On my second day in Yosemite I caught a bus into the park with a young Manchurian fella and a Dutch lady, whom I had entranced the night before by spitting my story of the previous days excitement at, after downing three pints and a couple of double whiskeys to calm my shredded nerves. After leaving the bus I found the pure country air soon sorted my head out and feeling cocky after almost being butchered I convinced the others to attempt the Yosemite Falls Trail. The guidebook said six hours but we convinced ourselves we could do it in three, with half an hour to spare to make sure we caught the last bus. Our ascent began at a pretty brisk pace and we only stopped to go ohh and ahh at the spectacular views of the Valley Floor and surrounding mountains. It was not long before the top was in sight and we were feeling pretty pleased with ourselves. However, just as our legs began to sag, with the top of the mountain in reaching distance, we turned a corner and found that some tit in Gods creation department had decided to chuck in a second tier to the waterfall, which was higher and steeper than the one we had just climbed. Needless to say I thought of sticking my fingers up at the waterfall and walking back down the mountain. However, I am extremely glad to say that I didn’t, because although there were times I thought the muscles in my legs were going to burst through my skin, the view from the top of the world’s third highest waterfall was spectacular. The river feeding the falls had created a vast gorge that engulfed me as I walked down it toward the lip of the falls and once at the lip the sight below of a thousand shades of green and blue emanating from the valley floor was fantastic. At eye level for three hundred and sixty degrees were fantastic views of vast rock formations, including The ½ Dome and El Capitan and on the ground I could just make out the thousands of insect people milling around the Valley Floor. This might make you vomit but it was nature at its grandest.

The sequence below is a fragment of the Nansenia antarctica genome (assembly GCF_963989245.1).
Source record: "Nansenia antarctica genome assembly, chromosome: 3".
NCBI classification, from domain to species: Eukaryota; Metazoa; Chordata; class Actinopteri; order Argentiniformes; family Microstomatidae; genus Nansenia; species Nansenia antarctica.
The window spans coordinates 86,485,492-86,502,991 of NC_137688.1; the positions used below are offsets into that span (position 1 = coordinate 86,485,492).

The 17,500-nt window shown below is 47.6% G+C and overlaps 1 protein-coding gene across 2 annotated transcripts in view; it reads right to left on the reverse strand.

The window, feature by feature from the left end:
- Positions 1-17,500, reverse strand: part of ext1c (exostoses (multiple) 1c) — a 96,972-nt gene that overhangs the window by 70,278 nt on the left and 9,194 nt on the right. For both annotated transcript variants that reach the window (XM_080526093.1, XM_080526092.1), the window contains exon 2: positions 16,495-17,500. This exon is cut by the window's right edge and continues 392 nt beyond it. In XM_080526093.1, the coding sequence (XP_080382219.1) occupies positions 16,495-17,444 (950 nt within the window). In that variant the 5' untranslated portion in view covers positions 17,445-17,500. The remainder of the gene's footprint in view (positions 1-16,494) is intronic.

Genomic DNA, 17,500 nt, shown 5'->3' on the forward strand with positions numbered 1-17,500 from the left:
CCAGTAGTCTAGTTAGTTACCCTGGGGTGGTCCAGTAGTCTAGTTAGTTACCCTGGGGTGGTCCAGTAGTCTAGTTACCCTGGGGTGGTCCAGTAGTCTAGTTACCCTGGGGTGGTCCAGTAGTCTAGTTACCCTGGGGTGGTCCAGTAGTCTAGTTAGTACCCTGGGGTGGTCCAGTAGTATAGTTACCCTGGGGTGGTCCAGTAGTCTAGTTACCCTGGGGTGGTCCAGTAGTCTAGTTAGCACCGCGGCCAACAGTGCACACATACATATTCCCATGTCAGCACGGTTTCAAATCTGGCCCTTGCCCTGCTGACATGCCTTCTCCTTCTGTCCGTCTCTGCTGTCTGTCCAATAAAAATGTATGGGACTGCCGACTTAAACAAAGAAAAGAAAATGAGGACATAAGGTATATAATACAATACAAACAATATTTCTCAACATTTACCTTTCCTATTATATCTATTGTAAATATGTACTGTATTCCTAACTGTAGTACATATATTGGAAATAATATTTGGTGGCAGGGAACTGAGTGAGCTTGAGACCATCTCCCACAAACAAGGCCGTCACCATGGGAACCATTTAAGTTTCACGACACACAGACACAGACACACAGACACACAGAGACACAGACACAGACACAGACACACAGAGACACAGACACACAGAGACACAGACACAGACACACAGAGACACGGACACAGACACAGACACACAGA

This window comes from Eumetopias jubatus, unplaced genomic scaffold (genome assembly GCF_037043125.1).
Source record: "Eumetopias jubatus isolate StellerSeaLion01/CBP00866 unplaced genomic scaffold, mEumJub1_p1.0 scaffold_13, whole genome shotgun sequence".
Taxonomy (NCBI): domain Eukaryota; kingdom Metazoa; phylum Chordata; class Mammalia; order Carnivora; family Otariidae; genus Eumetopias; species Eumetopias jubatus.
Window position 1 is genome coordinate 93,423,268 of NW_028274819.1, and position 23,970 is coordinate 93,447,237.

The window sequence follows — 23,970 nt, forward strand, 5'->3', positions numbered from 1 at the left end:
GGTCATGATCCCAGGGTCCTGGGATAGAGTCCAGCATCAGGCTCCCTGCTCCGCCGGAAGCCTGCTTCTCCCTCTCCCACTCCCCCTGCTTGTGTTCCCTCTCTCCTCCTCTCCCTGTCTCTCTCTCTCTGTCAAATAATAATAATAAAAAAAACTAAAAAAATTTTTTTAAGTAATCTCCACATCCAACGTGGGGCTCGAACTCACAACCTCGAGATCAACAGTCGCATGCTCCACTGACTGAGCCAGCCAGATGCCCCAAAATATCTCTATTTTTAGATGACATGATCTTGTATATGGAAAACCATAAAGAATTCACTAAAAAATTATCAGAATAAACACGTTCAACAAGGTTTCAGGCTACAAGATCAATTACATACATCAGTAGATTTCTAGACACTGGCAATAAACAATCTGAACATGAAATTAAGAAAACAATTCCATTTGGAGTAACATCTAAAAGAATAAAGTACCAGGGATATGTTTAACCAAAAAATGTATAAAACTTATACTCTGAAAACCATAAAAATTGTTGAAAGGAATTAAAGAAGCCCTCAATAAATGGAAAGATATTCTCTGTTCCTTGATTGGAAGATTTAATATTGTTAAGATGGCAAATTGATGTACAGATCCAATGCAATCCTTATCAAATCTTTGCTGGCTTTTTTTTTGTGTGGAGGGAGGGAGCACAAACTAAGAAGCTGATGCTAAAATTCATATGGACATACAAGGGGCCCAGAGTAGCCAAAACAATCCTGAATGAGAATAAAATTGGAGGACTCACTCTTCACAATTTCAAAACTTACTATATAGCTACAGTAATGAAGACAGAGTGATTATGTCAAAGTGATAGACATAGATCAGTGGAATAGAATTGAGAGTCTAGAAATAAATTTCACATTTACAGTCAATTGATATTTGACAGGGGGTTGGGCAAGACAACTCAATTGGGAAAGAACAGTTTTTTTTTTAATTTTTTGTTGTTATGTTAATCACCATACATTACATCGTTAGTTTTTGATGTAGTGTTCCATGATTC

Once I had finished taking pictures of the spectacle I thought I’d impress some of the ladies my throwing myself off some of the rocks into the deep rock pools near to the mouth of the waterfall. They didn’t seem to impressed with my actions but I was having too much fun to care and the glacier water certainly was the tonic for my aching bones. I was having so much fun in fact that I lost track of time. Eventually one of my compadres realised and with an hour to spare before the last bus we proceeded to fly down the mountain, occasionally taking the odd old duffer, who happened to be in the way, along for the ride. We made the bus but only just and slept all the way back to the hostel.